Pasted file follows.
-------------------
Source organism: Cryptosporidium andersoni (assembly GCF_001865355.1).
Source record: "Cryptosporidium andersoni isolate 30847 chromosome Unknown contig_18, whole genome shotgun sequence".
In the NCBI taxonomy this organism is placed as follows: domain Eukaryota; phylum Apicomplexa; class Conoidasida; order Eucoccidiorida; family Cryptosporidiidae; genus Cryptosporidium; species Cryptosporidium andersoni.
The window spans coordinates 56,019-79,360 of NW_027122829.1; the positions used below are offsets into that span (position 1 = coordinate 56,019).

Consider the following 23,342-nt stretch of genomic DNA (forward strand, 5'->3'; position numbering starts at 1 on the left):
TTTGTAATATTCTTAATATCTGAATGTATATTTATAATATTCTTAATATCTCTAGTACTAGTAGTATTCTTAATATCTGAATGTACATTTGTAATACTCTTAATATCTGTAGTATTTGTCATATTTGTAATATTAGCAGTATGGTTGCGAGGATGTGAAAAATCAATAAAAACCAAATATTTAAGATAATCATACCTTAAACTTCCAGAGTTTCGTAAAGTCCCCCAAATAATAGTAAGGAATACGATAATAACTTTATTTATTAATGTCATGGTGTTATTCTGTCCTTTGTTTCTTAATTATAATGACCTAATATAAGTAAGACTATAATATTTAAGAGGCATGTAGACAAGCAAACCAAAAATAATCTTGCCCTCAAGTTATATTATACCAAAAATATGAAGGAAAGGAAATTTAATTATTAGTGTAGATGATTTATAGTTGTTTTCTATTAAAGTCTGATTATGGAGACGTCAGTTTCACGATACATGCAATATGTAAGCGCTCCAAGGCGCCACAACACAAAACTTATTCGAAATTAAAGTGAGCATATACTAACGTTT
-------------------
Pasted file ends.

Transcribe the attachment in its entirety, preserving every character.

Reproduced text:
Source organism: Cryptosporidium andersoni (assembly GCF_001865355.1).
Source record: "Cryptosporidium andersoni isolate 30847 chromosome Unknown contig_18, whole genome shotgun sequence".
In the NCBI taxonomy this organism is placed as follows: domain Eukaryota; phylum Apicomplexa; class Conoidasida; order Eucoccidiorida; family Cryptosporidiidae; genus Cryptosporidium; species Cryptosporidium andersoni.
The window spans coordinates 56,019-79,360 of NW_027122829.1; the positions used below are offsets into that span (position 1 = coordinate 56,019).

Consider the following 23,342-nt stretch of genomic DNA (forward strand, 5'->3'; position numbering starts at 1 on the left):
TTTGTAATATTCTTAATATCTGAATGTATATTTATAATATTCTTAATATCTCTAGTACTAGTAGTATTCTTAATATCTGAATGTACATTTGTAATACTCTTAATATCTGTAGTATTTGTCATATTTGTAATATTAGCAGTATGGTTGCGAGGATGTGAAAAATCAATAAAAACCAAATATTTAAGATAATCATACCTTAAACTTCCAGAGTTTCGTAAAGTCCCCCAAATAATAGTAAGGAATACGATAATAACTTTATTTATTAATGTCATGGTGTTATTCTGTCCTTTGTTTCTTAATTATAATGACCTAATATAAGTAAGACTATAATATTTAAGAGGCATGTAGACAAGCAAACCAAAAATAATCTTGCCCTCAAGTTATATTATACCAAAAATATGAAGGAAAGGAAATTTAATTATTAGTGTAGATGATTTATAGTTGTTTTCTATTAAAGTCTGATTATGGAGACGTCAGTTTCACGATACATGCAATATGTAAGCGCTCCAAGGCGCCACAACACAAAACTTATTCGAAATTAAAGTGAGCATATACTAACGTTT